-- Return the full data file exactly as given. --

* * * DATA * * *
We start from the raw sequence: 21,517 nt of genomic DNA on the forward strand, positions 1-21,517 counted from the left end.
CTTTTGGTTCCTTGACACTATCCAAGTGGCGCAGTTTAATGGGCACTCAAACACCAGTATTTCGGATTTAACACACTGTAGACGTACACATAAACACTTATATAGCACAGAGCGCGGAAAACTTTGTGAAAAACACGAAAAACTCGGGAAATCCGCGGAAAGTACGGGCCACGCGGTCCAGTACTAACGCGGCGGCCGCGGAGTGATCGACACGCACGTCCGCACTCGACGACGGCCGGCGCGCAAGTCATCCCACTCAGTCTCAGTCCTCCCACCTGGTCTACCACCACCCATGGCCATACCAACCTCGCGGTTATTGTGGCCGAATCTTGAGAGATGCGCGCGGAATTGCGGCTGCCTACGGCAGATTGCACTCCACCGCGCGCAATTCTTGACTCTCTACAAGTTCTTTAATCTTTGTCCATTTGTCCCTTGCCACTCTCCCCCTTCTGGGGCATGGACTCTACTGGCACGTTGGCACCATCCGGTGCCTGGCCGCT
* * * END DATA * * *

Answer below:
We start from the raw sequence: 21,517 nt of genomic DNA on the forward strand, positions 1-21,517 counted from the left end.
CTTTTGGTTCCTTGACACTATCCAAGTGGCGCAGTTTAATGGGCACTCAAACACCAGTATTTCGGATTTAACACACTGTAGACGTACACATAAACACTTATATAGCACAGAGCGCGGAAAACTTTGTGAAAAACACGAAAAACTCGGGAAATCCGCGGAAAGTACGGGCCACGCGGTCCAGTACTAACGCGGCGGCCGCGGAGTGATCGACACGCACGTCCGCACTCGACGACGGCCGGCGCGCAAGTCATCCCACTCAGTCTCAGTCCTCCCACCTGGTCTACCACCACCCATGGCCATACCAACCTCGCGGTTATTGTGGCCGAATCTTGAGAGATGCGCGCGGAATTGCGGCTGCCTACGGCAGATTGCACTCCACCGCGCGCAATTCTTGACTCTCTACAAGTTCTTTAATCTTTGTCCATTTGTCCCTTGCCACTCTCCCCCTTCTGGGGCATGGACTCTACTGGCACGTTGGCACCATCCGGTGCCTGGCCGCT